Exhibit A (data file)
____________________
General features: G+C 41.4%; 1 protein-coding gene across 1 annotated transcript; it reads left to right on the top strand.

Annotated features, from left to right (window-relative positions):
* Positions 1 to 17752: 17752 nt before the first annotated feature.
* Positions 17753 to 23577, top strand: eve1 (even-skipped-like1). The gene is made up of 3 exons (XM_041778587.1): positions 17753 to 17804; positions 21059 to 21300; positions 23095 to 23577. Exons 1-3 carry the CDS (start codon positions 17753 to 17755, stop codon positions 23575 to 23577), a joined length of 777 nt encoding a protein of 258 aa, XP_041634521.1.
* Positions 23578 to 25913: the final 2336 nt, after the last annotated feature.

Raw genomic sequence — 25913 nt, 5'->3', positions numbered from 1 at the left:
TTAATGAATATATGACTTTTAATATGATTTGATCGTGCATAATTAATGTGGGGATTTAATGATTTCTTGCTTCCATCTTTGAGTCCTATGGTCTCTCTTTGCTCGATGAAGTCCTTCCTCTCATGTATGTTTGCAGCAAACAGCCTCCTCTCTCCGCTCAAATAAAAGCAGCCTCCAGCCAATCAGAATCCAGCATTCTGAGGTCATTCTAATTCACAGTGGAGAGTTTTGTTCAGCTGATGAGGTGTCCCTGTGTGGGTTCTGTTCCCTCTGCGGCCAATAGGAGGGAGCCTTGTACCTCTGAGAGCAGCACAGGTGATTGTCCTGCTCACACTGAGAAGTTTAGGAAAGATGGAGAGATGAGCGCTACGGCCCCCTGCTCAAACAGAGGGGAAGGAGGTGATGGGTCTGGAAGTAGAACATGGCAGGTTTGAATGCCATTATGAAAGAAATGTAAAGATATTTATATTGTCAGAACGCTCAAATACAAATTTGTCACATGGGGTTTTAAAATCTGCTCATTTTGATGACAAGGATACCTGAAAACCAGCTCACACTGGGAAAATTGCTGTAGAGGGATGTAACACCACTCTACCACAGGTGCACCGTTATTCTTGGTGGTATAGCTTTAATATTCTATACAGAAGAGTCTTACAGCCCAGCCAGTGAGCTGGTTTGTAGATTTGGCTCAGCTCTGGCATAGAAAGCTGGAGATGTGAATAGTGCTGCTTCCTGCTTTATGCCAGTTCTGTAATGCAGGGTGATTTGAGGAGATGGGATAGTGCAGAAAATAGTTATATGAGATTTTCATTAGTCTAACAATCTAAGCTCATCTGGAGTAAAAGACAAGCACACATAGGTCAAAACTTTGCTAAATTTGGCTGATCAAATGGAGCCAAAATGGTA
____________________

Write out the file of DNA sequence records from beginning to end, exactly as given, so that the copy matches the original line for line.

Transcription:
General features: G+C 41.4%; 1 protein-coding gene across 1 annotated transcript; it reads left to right on the top strand.

Annotated features, from left to right (window-relative positions):
* Positions 1 to 17752: 17752 nt before the first annotated feature.
* Positions 17753 to 23577, top strand: eve1 (even-skipped-like1). The gene is made up of 3 exons (XM_041778587.1): positions 17753 to 17804; positions 21059 to 21300; positions 23095 to 23577. Exons 1-3 carry the CDS (start codon positions 17753 to 17755, stop codon positions 23575 to 23577), a joined length of 777 nt encoding a protein of 258 aa, XP_041634521.1.
* Positions 23578 to 25913: the final 2336 nt, after the last annotated feature.

Raw genomic sequence — 25913 nt, 5'->3', positions numbered from 1 at the left:
TTAATGAATATATGACTTTTAATATGATTTGATCGTGCATAATTAATGTGGGGATTTAATGATTTCTTGCTTCCATCTTTGAGTCCTATGGTCTCTCTTTGCTCGATGAAGTCCTTCCTCTCATGTATGTTTGCAGCAAACAGCCTCCTCTCTCCGCTCAAATAAAAGCAGCCTCCAGCCAATCAGAATCCAGCATTCTGAGGTCATTCTAATTCACAGTGGAGAGTTTTGTTCAGCTGATGAGGTGTCCCTGTGTGGGTTCTGTTCCCTCTGCGGCCAATAGGAGGGAGCCTTGTACCTCTGAGAGCAGCACAGGTGATTGTCCTGCTCACACTGAGAAGTTTAGGAAAGATGGAGAGATGAGCGCTACGGCCCCCTGCTCAAACAGAGGGGAAGGAGGTGATGGGTCTGGAAGTAGAACATGGCAGGTTTGAATGCCATTATGAAAGAAATGTAAAGATATTTATATTGTCAGAACGCTCAAATACAAATTTGTCACATGGGGTTTTAAAATCTGCTCATTTTGATGACAAGGATACCTGAAAACCAGCTCACACTGGGAAAATTGCTGTAGAGGGATGTAACACCACTCTACCACAGGTGCACCGTTATTCTTGGTGGTATAGCTTTAATATTCTATACAGAAGAGTCTTACAGCCCAGCCAGTGAGCTGGTTTGTAGATTTGGCTCAGCTCTGGCATAGAAAGCTGGAGATGTGAATAGTGCTGCTTCCTGCTTTATGCCAGTTCTGTAATGCAGGGTGATTTGAGGAGATGGGATAGTGCAGAAAATAGTTATATGAGATTTTCATTAGTCTAACAATCTAAGCTCATCTGGAGTAAAAGACAAGCACACATAGGTCAAAACTTTGCTAAATTTGGCTGATCAAATGGAGCCAAAATGGTA